Wednesday, November 26, 2008

Have a wonderful Thanksgiving!

Enjoy your family and your friends on this simplest yet most thoroughly American of holidays.

For Your Linky Pleasure: Warren, of Touch the Wind, took his camera to the glass art exhibition at the Desert Botanical Gardens in the Valley. Wild and wonderful stuff! And Prescott. with its heroic bronzes, is mentioned along with Real Cities like Naples and SF at this week's Carnival of the Cities. A reader (Lola by name) sent me an unexpected link: it seems the Pomona Public Library over in SoCal has a collection of nearly 50 digitized 30s postcards of Prescott on line; thanks, Lola. If you follow the link, the next step is to enter a search on "Prescott" in the upper right hand corner of the page.

Tuesday, November 25, 2008

Trimming the hillside

This is the arid west and fire is an ever-present danger. Those periodic deadly conflagrations in and around LA serve as a regular reminder of what can happen. Yes, I live in the city. Yes, there is a fire hydrant right at my property line. But for many years, I have worried about all the deadwood in the mountain mahogany thicket up the hillside immediately above my house. Finally, I gave into my worrywart self and hired a father and son team to 1) take out the dead stuff and 2) trim everything back.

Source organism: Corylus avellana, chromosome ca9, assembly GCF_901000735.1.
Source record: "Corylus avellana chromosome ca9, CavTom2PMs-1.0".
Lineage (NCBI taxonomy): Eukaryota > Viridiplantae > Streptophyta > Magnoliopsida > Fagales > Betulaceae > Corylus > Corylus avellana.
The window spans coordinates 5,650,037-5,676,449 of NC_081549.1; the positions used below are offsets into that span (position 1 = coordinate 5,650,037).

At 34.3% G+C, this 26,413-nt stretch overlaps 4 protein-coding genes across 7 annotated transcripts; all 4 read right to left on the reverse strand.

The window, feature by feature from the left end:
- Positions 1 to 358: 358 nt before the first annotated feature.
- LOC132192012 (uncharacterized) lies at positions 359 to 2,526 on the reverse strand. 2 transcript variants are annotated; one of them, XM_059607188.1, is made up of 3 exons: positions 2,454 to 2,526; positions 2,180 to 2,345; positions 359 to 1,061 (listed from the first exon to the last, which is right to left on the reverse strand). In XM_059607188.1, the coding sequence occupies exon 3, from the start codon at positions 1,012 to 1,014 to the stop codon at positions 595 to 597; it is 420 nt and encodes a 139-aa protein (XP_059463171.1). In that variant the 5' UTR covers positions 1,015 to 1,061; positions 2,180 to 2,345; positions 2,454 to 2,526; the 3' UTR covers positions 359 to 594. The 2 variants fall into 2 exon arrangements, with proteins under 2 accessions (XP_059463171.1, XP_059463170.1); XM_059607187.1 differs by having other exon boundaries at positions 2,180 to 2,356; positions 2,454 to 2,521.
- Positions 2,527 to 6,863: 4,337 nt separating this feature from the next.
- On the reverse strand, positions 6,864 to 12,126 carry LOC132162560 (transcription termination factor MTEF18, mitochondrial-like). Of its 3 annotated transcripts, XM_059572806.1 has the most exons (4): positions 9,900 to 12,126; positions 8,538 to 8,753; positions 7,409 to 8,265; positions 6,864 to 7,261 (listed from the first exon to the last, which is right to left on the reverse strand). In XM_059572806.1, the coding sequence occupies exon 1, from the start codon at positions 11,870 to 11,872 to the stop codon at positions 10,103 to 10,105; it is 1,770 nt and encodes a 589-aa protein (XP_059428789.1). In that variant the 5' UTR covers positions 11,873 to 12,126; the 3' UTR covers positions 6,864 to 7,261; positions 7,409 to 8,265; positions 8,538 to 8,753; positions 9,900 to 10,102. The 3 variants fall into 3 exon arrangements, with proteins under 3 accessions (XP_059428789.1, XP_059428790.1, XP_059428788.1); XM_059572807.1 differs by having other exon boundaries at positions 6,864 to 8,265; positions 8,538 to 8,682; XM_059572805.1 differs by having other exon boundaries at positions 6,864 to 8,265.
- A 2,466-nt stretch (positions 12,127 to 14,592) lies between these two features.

But that wasn't all. What to do with the huge piles of debris? Take them to the transfer station and pay the city to store all that good organic material in the sanitary landfill, where it wouldn't turn into soil for centuries? No way. Instead, we rented a chipper ; now there are mounds of lovely, soon-to-be mulch scattered about the hillside, as you can see above and below. The better to hold our precious rainwater as moisture in the soil instead of drying out immediately.

On a tour of inspection this afternoon, I was able to get a good look at parts of the yard I'd never really seen previously. For example, just look at the twist in the big fat honeysuckle stem/limb. Is that spiral growth part of what it takes to be in the vine business?

Up among the ivy, a fallen oak on its way back into the earth. Forgive me the picture below; I couldn't resist something so suggestive! BTW, I asked my yardmen to leave the large logs behind when they take the middle-sized small branches away. Their plan is to drop those in streetside heaps out in a countryside development. The mountains have a lot of people who heat with wood who will clean up such piles in no time.

This long-gone oak stump looks almost anguished in its death throes! As for the large tin can below, it's been moldering certainly for far longer than I've lived here (almost 25 years).

At this point, the hillside looks rather naked and I worry about how well the ivy will adapt to the extra sunshine. Hope it doesn't fry. However, if our winter rain and snow ever arrive, the scrub will send out new, green shoots looking to fill in all that empty space. I might even scatter a wildflower mix in the sunnier locations.